LIVE: Black Joe Lewis & the Honeybears @ Empire State Plaza, 7/20/16

Review by Greg Haymes

Billed as R&B Night, last week’s concert at Albany’s Empire State Plaza was the grand finale of the 2016’s free Capital Concert Series season. And while it was a dynamic three-band, four-hour concert that explored the broad spectrum of rhythm and blues, the crowd was surprisingly thin.

“Oh, this is intimate,” proclaimed Joshua Mirsky, frontman and bandleader for the Local 518 band Mirk, as he and his five-piece band took the stage at 5pm. And he wasn’t kidding. There weren’t more than three dozen fans on the New York State Museum steps, which serves as the seating for the shows.

Undaunted, they whipped through a 50-minute set of hip-hop-infused R&B, stretching from the outrageously contagious, hook-filled “Forbidden” from their 2009 debut (when they were known as Mirk & the New Familiars) to more recent offerings (“Let It Go” from their 2015 album, Run) to a sneak peak at their upcoming new album with the funkified, “She Don’t Feel the Same.” Along the way, the six-piece band also romped though a jam-packed Michael Jackson medley.

Next up, Sonny Knight & the Lakers were kickin’ it old-school. Serious old-school. Resplendent in his royal blue suit, the 66-year-old Knight wailed and howled through a throwback soul revue, pumped to the max by a seven-piece band in matching suits and ties that was rollin’ ‘n’ tumblin’ from the opening stomp through “Cave Man.” They dug in deep for a soul-stroll with “It’s You for Me,” and the three-piece horn section stepped up for the funkiest rendition of the Beatles’ “Day Tripper,” that you’re ever likely to hear.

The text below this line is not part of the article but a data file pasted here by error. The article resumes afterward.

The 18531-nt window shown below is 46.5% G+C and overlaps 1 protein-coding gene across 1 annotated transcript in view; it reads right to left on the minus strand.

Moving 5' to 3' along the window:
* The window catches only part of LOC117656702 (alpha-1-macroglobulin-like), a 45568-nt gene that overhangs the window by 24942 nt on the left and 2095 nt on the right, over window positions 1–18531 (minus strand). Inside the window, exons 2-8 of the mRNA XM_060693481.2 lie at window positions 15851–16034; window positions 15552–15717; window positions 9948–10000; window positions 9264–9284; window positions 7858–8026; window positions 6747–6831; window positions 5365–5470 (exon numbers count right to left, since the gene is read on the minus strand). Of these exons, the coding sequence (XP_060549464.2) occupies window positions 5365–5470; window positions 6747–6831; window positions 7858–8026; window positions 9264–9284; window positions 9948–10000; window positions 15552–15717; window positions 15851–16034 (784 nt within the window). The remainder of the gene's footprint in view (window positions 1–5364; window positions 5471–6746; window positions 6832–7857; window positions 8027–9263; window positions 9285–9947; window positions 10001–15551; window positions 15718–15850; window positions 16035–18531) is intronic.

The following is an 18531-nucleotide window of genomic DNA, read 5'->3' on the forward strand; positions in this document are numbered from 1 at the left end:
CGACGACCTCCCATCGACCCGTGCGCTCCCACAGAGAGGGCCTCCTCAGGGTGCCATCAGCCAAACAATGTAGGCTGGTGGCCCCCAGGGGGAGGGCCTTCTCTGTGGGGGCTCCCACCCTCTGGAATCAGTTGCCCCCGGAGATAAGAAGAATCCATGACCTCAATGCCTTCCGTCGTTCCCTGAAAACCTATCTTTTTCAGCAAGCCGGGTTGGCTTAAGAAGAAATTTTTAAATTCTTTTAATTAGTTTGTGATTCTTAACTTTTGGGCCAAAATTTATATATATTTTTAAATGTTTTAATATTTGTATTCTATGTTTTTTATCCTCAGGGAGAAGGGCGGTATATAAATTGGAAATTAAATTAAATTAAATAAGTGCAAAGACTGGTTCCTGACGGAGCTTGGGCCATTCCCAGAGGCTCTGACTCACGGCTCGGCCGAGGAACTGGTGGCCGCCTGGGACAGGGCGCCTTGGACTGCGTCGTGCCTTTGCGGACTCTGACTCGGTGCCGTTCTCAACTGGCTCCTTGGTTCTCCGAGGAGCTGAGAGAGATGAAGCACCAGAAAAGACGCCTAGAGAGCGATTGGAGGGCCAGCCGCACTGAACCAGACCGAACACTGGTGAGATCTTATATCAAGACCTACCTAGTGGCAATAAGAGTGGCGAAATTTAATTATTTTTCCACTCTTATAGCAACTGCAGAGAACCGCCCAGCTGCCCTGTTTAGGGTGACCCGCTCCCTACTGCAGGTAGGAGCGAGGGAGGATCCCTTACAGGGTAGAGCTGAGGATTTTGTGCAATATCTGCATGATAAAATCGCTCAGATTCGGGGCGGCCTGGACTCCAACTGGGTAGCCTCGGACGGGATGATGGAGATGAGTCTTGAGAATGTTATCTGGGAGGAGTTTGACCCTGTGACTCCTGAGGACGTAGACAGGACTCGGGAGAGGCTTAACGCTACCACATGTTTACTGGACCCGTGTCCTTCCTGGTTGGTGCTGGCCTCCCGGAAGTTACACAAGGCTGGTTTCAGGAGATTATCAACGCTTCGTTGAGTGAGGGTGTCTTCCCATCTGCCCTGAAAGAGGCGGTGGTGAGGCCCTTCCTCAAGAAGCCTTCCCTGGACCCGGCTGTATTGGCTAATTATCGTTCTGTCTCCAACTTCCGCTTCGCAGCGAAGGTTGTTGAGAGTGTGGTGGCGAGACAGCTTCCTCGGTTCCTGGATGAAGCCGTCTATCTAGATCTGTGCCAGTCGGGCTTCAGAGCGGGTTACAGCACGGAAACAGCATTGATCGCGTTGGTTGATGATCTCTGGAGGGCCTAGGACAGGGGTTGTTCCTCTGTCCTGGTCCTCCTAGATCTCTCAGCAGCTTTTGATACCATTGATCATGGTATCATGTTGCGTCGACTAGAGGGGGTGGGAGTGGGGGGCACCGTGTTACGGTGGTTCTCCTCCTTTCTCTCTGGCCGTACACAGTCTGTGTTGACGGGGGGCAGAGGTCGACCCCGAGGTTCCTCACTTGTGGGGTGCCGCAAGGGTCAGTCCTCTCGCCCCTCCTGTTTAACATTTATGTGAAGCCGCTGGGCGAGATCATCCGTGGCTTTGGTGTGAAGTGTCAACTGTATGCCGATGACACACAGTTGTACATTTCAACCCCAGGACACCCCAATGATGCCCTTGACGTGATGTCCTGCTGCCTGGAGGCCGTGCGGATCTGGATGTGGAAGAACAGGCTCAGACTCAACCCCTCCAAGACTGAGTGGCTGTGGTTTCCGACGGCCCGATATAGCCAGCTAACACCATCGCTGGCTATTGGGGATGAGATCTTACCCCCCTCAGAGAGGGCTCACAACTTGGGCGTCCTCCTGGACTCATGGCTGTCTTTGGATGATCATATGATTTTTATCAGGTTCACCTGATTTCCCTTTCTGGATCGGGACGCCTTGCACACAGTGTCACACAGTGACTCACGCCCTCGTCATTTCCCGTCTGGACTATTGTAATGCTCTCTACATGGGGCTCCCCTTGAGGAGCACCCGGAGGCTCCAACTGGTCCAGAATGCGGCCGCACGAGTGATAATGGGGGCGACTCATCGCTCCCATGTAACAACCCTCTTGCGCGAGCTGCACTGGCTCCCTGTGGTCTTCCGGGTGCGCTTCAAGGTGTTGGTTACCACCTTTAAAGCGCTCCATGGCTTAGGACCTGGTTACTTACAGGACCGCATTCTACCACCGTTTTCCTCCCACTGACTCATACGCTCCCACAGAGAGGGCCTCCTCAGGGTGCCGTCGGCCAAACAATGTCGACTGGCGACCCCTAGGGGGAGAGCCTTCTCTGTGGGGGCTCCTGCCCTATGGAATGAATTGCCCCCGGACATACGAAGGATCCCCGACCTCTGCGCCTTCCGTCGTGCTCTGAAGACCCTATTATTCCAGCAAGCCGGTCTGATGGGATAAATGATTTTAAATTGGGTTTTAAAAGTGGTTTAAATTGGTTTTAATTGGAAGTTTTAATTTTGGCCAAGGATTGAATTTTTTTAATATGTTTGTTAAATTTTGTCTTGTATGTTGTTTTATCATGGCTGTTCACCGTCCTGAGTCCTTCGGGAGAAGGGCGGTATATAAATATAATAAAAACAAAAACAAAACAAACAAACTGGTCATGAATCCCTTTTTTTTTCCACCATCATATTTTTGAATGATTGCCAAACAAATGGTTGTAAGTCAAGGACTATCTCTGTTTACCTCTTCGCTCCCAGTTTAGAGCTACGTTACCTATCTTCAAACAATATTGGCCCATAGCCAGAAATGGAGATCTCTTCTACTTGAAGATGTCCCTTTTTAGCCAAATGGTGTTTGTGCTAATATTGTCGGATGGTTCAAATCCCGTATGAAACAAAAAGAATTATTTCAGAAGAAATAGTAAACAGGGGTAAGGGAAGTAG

Headliners Black Joe Lewis & the Honeybears fueled their decidedly contemporary brand of R&B with a jolt of pure punk energy, laying the distorted guitars over the top of Lewis’ wailing soul-shout and a hyper-blast tempo. Depending on where you were situated on the plaza (and your willingness to surrender to the moment) the result was either exhilarating or totally over-bearing. It was, in fact, a bit of both…

Led by singer-guitarist Joe Lewis, the Austin-based horn-fueled, seven-piece band blitzed through a 80-minute headlining show that stretched across their recorded repertoire and even included as-yet-unreleased selections, highlighted by “For the First Time.”

They may have hit their highwater mark fairly early on in their show with the back-to-back pairing of “Booty City” and “Big Booty Baby.” As Lewis explained afterwards, “That’s a deep song…really deep. I feel strongly about some things.”

Reprinted with the permission of The Times Union

Comments are closed.